Monthly Archives: August 2009

Marketing Automation ROI: Efficiency or Revenue?

As a response to my posts 7 Reasons Why Marketing Automation Projects Fail and Marketing Automation ROI, several people mentioned that the benefits of Marketing Automation are not just increased sales. They are also increased efficiency. That made me think: aren’t benefits either cost savings, or increased revenue?

Marketing Automation Increases Revenue

The key marketing performance indicators suggested by SiriusDecisions are all related to revenue:

  • Marketing sourced pipeline
  • Marketing influenced pipeline
  • Investment-to-pipeline
  • Investment-to-revenue

I believe there is a good reason for this: costs savings with Marketing Automation are marginal. The project itself will cost a fair amount of money, both for software as well as for expertise (either hiring an in-house expert, or hiring a marketing automation consultant). Will you save more than you’ve spent? I feel increased revenue is where the real benefits are. But let’s first take a look at efficiency and cost savings.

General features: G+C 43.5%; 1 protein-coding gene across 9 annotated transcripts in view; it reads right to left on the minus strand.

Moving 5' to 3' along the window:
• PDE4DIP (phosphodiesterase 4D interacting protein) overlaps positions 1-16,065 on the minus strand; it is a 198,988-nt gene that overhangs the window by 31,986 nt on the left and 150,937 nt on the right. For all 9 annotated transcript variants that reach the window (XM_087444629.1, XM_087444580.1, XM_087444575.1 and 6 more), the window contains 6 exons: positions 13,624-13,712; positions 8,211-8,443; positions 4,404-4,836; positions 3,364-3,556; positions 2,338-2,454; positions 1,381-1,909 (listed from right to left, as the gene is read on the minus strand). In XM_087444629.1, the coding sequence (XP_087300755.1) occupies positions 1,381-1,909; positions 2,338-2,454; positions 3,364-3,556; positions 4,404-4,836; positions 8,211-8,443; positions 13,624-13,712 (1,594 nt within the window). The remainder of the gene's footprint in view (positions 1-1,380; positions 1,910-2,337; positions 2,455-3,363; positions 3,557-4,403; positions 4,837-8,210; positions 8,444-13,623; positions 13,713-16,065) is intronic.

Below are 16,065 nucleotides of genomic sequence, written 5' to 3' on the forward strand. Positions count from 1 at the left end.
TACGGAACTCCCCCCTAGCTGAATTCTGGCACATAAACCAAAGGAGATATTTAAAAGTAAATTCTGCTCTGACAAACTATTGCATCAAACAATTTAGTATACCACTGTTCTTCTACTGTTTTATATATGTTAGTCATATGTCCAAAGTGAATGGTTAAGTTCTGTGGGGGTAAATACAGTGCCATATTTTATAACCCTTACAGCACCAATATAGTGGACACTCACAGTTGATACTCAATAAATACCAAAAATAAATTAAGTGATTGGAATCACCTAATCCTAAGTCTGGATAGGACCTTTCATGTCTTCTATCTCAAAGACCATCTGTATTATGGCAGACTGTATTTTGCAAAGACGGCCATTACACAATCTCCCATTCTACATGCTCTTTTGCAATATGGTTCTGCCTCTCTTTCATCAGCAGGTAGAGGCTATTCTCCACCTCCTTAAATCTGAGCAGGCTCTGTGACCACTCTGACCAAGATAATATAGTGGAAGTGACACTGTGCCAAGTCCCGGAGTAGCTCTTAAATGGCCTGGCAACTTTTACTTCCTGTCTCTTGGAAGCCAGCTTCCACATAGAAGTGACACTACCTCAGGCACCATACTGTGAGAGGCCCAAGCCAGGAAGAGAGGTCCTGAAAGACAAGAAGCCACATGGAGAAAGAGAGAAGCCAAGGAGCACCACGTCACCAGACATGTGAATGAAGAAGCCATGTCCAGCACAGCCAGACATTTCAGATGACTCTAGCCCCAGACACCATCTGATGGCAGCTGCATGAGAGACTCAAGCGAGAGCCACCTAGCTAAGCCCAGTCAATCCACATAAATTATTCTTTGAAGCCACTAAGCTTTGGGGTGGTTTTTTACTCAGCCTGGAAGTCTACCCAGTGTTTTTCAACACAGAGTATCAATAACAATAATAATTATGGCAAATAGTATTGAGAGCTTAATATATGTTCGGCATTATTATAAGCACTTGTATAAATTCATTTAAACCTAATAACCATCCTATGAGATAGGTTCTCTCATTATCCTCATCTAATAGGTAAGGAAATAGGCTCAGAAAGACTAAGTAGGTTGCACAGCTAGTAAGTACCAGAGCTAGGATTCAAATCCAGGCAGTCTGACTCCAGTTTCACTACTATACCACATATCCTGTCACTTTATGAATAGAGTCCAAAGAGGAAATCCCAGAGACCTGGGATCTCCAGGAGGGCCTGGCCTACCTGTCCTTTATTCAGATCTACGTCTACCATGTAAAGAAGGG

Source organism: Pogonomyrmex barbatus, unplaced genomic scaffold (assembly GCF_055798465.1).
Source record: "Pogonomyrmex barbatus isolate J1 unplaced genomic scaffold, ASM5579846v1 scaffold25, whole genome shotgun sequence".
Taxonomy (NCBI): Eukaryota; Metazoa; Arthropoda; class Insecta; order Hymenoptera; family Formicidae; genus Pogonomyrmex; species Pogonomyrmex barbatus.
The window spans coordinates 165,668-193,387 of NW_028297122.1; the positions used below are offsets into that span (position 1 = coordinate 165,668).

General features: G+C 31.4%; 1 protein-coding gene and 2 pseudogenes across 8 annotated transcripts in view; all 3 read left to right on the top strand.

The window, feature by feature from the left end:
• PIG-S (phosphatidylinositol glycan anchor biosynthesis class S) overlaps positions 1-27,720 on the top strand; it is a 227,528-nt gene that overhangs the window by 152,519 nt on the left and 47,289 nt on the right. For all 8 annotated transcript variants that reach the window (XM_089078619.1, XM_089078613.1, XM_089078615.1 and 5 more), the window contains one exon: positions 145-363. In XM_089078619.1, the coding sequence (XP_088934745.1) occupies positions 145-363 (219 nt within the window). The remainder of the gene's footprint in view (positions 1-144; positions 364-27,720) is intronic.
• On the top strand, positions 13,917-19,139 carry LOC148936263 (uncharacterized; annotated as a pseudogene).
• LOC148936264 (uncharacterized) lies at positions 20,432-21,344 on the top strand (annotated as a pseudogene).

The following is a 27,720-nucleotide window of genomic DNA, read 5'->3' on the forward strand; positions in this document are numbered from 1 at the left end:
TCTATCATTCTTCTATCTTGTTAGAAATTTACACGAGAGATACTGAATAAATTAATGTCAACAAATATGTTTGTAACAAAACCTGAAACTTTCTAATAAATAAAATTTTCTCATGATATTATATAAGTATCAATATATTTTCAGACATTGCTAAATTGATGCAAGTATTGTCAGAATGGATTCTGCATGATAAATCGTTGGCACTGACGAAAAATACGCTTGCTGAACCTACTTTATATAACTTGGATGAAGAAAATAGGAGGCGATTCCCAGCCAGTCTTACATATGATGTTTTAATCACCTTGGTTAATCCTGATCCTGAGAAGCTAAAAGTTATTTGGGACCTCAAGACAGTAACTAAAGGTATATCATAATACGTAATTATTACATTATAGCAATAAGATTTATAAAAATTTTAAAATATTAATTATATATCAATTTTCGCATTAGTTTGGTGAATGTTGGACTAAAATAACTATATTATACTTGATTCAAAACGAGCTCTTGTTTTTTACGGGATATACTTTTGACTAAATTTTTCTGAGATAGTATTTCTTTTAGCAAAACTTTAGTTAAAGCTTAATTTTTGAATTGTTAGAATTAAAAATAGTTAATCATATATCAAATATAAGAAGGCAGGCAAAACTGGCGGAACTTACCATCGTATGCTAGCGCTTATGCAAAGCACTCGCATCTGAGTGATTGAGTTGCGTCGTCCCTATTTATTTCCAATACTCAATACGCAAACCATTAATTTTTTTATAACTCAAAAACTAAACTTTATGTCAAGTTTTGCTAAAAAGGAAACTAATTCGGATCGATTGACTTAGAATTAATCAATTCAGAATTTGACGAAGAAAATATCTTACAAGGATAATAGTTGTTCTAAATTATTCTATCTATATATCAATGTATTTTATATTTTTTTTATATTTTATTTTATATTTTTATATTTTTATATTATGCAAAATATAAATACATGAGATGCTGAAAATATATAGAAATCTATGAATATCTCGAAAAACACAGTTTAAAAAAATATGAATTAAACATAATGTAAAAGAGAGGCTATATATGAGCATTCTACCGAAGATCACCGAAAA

Marketing Automation & Efficiency

Especially large organizations often talk about efficiency increases as a result of marketing automation. Efficiency in itself is nice, but it’s hard to quantify: will it increase the quality of the work? How does quality impact the bottom line? Is productivity improved? Are there costs savings? Please explain to me the real and measurable benefit of efficiency gains.

Marketing Automation & Cost Savings

Cost savings may be the main result of efficiency gains. However, I don’t think that a marketing automation initiative has ever resulted in significant cost savings. The reason is: the large majority of marketing cost is people, and I have never heard of people being let go because marketing automation software eliminated their job. Maybe spending on lead generation can be better directed, so unprofitable programs can be cut. But in most large organizations there is a budget that needs to be spent: so if you cut on one program, you will spend more on another: more revenue, but no cost savings.